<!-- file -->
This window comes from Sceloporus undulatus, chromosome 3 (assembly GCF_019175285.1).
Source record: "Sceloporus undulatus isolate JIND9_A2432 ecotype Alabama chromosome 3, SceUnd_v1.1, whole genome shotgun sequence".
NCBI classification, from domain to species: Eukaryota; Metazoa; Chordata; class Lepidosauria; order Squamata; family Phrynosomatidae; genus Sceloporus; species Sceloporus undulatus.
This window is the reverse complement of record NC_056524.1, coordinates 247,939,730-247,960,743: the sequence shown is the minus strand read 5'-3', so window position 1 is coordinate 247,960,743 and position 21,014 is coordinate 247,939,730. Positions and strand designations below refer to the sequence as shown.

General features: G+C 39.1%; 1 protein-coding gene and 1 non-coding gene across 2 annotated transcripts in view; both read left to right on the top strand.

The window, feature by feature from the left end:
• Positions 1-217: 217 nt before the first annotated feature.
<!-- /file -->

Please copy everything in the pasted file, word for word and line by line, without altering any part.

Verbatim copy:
This window comes from Sceloporus undulatus, chromosome 3 (assembly GCF_019175285.1).
Source record: "Sceloporus undulatus isolate JIND9_A2432 ecotype Alabama chromosome 3, SceUnd_v1.1, whole genome shotgun sequence".
NCBI classification, from domain to species: Eukaryota; Metazoa; Chordata; class Lepidosauria; order Squamata; family Phrynosomatidae; genus Sceloporus; species Sceloporus undulatus.
This window is the reverse complement of record NC_056524.1, coordinates 247,939,730-247,960,743: the sequence shown is the minus strand read 5'-3', so window position 1 is coordinate 247,960,743 and position 21,014 is coordinate 247,939,730. Positions and strand designations below refer to the sequence as shown.

General features: G+C 39.1%; 1 protein-coding gene and 1 non-coding gene across 2 annotated transcripts in view; both read left to right on the top strand.

The window, feature by feature from the left end:
• Positions 1-217: 217 nt before the first annotated feature.